I had invited Laline Paull to Mexico
for a pre-Christmas weekend. It was a relatively cheap
date for me because Jimmy Goldsmith, having just taken
delivery of his $40 million 757 Jetliner in Paris, was
stopping in New York en route to his kingdom by the
sea in Cuixmala. Not only could we hitch a very comfortable
ride to Mexico, Laline could continue on to London after
the weekend since the 757 would be flying there to pick
up 20 of Jimmy's Xmas guests.
Laline, an Anglo-Indian movie writer,
had not met Jimmy before, but the logistics had appealed
to her. When she published her account of that weekend
in The Guardian three years later (July 24, 1997), and
I compared it with my diary of it, I realized that she
was an acute and embarrassingly perceptive
That Friday morning was bright and
Sunny when we arrived at the private terminal in Newark
Airport. Jimmy was waiting impatiently. I knew he would
be disappointed since the real reason for his stop in
New York was not with us. That reason was Lisa. A month
before, Jimmy had been seated next to Lisa a dinner
party and was greatly impressed by her curiosity about
the world and also her great looks. He found this combination,
as well her charm, so irresistible that he invited her
to Mexico over Christmas. Here he used his favorite
"you choose" gambit, saying " My plane
will be landing at Newark at noon on December 16th.
If it would amuse you, and you have nothing better to
do, just be at the airport. No need to call me in advance."
It didn't work. Lisa, in the end,
decided to stay in New York that weekend and Xmas shop.
Jimmy hid his crushing defeat so well that Laline, knowing
nothing of the subtext of the stop over, wrote:
"I first saw Jimmy Goldsmith
standing beside his newly customized Boeing 757, one
cold and sunny December morning in New York, 1994.
He was larger than life, his hands folded royally
behind his back, his long black coat flapping in the
wind, watching us being driven towards him. He had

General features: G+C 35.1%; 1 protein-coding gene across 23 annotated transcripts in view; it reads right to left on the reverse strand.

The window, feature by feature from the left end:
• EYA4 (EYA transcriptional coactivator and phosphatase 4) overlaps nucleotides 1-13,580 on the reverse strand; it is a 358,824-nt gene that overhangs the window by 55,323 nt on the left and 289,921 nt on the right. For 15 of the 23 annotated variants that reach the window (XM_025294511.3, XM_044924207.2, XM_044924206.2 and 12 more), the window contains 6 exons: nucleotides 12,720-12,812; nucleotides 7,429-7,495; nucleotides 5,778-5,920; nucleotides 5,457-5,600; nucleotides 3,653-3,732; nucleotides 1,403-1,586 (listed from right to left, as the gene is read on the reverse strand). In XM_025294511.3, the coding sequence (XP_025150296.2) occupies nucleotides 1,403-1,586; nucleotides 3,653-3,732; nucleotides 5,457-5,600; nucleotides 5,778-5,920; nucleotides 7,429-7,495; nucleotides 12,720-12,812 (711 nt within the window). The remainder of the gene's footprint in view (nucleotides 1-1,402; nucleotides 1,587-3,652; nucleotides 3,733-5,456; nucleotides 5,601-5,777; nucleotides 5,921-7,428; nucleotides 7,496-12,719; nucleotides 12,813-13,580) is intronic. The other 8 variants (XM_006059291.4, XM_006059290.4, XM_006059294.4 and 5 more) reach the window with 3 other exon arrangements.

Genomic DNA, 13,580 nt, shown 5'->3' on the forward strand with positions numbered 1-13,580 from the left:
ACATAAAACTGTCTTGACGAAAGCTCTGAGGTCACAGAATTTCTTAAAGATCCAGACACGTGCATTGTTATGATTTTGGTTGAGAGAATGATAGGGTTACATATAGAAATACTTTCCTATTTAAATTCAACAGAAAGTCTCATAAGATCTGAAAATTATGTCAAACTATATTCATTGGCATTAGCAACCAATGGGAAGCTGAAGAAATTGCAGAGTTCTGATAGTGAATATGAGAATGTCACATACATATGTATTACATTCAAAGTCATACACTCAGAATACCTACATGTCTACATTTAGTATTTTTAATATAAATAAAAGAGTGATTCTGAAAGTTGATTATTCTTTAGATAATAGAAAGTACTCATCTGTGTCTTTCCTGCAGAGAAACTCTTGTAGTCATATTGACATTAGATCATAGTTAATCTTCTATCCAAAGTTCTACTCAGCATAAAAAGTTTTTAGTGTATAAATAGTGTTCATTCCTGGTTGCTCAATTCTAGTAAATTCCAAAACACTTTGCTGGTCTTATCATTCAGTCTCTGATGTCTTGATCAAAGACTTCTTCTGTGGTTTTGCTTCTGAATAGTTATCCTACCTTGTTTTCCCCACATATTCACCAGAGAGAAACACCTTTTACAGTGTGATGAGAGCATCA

stopped en route from Paris to pick its up and take
us to Cuixmala, his Mexican palace, for a long weekend....
For the next three days, it would be Jimmy, Ed and
The airliner was divided into three
sections a dining room, which doubled as a small
movie theater, a bedroom for himself, complete with
a Jacuzzi bath, and a large salon for up to 20 guests.
Once airborne, we had a lunch of smoked fish and eggplant
caviar that had been prepared by the restaurant he owned
in Paris, Laurent. There was nothing on the plane not
under Jimmy's control.
Although I found him subdued throughout
lunch, Laline had a different impression. She recalled:
"Jimmy glowed with pleasure
in his recent activities causing a stir in
the European Parliament, completing the plane, and
his developing plans for the Referendum Party... I
privately classified him as a king crocodile - a vast
and glinting smile, a lazy gait and an impenetrable
mask of politeness But very, very dangerous."
Jimmy then chose the 1946 movie Gilda
for us to watch, but began getting phone calls and retreated
to his private quarters. Laline and I meanwhile watched
Gilda (Rita Hayworth) betray her lovers. Since the jetliner
was too large for Jimmy's landing strip, we landed at
Puerto Vallarta. We then transferred to the waiting
twin-prop Otter. Jimmy chartered this plane, which otherwise
gave tours of the Grand Canyon, to shuttle his guests
back and forth between Puerto Vallarte his twin estates,
Cuixmala on the Pacific, and Jabale, in the mountains.
The sun was just setting as we approached the blue and
yellow dome of Jimmy's main house at Cuixmala.
Since the landing strip had no lights,
we had to land before the sun set, like in some Dracula
movie. A convoy of SUVs was waiting, with Jimmy's bodyguards,
all former Federal police, to take us through the coconut
groves to his palace, which he named la Loma, (since
it was on a hill.) He had built it, and the rest of
Cuixmala, just six years ago in massive construction
projects which he financed advantageously by buying
abroad Mexican debt at a 50 percent or so discount and
swapping it for Mexican pesos.
Laline was impressed by this personal
Shangri-la. She wrote:
"What do you think it looks
like? he asked me, as we were chauffeured and bodyguarded
towards Cuixmala, its minarets and dome glowing above
palm tops in the last of the sun. Like a mogul palace,
I said, to his evident satisfaction."
She noted "He enjoyed the sight
of 60 servants lined up in welcome on the sweeping main
steps, and swept a rapid critical eye over the fountains,
the courtyard, the countless candles and lamps lit everywhere,
before pronouncing himself satisfied with his palace.
Immaculate servants padded silently like pink-clad ghosts,